The importance of high quality, personalised end of life care cannot be overestimated, and is highlighted by its impact on both the patient and those closest to them. However, there is evidence that in some cases, this is not achieved. Variations in access to services and quality of care have been correlated with factors such as age, ethnic background and sexual orientation. This highlights a requirement to consider the different needs and preferences of individuals in the provision of end of life care.
The Department of Health's End of Life Care strategy (2008) sets out a vision to improve the quality of care for all dying adults, as well as their families and carers. It aims to provide individuals with more choice about where they would like to live and die, and challenges inequalities in the provision of care for certain groups of society. The strategy also advocates a whole-systems approach in which organisations work in partnership to deliver integrated care for patients.
More recently, the Department of Health (2016) committed to ending variation in end of life care across the health system by 2020. This will be underpinned by a range of actions that include improved care quality across different settings, sharing effective models of care and support for local leadership, including commissioners to prioritise and improve end of life care.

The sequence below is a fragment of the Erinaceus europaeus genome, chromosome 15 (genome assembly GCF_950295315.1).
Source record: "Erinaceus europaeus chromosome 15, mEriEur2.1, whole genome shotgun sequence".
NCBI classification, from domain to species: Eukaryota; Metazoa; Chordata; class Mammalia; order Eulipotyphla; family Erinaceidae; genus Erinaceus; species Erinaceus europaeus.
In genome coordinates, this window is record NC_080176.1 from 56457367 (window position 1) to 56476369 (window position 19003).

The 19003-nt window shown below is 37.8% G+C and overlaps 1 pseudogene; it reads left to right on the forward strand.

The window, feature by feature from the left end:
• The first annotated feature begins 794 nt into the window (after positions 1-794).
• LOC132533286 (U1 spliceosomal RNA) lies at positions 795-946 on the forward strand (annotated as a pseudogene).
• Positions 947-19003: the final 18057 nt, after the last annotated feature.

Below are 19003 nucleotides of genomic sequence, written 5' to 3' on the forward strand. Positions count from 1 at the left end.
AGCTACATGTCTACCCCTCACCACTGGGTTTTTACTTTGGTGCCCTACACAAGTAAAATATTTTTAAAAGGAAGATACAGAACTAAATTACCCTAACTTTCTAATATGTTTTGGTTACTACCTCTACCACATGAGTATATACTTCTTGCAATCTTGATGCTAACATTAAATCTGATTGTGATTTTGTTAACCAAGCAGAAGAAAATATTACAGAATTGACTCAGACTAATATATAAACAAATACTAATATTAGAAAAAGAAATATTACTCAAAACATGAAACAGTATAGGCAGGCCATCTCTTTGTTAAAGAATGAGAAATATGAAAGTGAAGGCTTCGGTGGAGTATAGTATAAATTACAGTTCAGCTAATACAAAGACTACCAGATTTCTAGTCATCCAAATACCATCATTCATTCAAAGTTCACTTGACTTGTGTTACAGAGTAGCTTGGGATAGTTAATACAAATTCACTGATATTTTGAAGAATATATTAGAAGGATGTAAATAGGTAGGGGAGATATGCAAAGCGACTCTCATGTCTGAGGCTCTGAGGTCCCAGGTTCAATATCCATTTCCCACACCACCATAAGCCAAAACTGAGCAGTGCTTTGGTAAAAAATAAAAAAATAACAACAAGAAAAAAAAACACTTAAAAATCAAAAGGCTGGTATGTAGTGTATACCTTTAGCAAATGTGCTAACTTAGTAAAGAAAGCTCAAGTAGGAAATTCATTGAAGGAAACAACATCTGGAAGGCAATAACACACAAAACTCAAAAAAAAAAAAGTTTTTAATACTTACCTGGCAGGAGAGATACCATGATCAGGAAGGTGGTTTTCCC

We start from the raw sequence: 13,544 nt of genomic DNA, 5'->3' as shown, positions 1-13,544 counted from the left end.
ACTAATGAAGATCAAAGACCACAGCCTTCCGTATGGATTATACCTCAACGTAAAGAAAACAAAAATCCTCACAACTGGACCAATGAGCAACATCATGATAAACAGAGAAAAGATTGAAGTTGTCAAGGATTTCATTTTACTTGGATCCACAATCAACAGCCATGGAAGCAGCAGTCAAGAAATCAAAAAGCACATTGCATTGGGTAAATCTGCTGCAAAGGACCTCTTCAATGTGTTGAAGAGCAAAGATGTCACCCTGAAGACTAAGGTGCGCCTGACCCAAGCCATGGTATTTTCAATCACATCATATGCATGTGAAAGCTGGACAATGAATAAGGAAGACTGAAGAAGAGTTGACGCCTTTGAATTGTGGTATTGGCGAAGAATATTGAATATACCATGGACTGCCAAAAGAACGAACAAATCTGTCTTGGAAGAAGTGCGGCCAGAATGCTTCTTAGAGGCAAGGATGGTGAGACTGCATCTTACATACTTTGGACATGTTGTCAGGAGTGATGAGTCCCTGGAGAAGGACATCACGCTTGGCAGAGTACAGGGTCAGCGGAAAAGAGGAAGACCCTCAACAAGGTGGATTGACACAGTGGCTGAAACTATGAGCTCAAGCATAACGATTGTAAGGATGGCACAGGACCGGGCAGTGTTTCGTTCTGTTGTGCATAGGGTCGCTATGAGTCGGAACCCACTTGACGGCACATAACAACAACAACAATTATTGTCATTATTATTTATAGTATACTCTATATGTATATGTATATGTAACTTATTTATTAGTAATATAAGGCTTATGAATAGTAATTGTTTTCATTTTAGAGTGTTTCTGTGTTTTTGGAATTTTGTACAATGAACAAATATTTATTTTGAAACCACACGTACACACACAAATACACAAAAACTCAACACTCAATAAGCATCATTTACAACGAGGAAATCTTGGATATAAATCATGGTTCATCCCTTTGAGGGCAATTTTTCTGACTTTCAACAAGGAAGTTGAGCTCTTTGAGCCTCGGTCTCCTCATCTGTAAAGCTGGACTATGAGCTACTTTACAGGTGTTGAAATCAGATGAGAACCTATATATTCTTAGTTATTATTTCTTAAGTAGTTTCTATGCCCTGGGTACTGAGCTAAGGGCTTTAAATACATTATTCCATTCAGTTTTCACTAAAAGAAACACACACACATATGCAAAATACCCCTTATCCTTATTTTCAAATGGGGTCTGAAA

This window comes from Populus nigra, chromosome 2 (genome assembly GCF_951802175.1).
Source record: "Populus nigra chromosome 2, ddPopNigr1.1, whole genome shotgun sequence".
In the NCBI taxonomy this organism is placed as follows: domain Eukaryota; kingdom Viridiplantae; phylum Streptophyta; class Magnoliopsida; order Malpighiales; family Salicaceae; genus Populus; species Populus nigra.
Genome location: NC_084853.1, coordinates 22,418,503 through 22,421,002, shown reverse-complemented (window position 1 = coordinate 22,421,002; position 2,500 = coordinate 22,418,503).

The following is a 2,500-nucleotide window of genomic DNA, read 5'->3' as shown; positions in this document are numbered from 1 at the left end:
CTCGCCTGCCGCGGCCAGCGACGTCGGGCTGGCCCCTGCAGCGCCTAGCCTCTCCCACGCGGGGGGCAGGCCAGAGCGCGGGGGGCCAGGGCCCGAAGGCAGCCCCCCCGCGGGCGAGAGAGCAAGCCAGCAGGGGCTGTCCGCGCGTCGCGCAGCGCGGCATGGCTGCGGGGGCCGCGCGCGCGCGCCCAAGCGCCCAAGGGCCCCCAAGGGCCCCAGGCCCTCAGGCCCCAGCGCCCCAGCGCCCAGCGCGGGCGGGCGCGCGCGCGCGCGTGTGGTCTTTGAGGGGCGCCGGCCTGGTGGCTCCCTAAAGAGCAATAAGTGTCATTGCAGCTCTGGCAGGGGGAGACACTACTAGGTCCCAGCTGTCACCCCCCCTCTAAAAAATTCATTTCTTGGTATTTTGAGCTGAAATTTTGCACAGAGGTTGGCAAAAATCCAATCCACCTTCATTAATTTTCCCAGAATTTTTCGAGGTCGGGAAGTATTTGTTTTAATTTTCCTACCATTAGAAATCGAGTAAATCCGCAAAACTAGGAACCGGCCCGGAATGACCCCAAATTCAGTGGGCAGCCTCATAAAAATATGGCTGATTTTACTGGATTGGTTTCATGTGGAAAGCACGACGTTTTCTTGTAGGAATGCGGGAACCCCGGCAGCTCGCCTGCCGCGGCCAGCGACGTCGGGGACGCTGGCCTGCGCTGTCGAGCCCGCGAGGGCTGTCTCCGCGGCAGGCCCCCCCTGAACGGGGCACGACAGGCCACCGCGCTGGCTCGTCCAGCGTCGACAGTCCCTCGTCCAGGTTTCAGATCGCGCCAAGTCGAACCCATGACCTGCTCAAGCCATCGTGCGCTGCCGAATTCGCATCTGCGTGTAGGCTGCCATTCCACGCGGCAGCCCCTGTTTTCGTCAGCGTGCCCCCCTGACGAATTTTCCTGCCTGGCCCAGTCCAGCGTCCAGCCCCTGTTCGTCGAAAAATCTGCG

The End of Life Care Profiles have been developed by Public Health England's National End of Life Care Intelligence Network. They are intended to support local government and health services to determine the end of life needs of their local populations. This is highlighted through the provision of trend and comparative information in relation to a range of factors such as place of death, underlying cause of death and care home use at the end of life. The downloadable document below highlights some of the key findings for Derby from these profiles.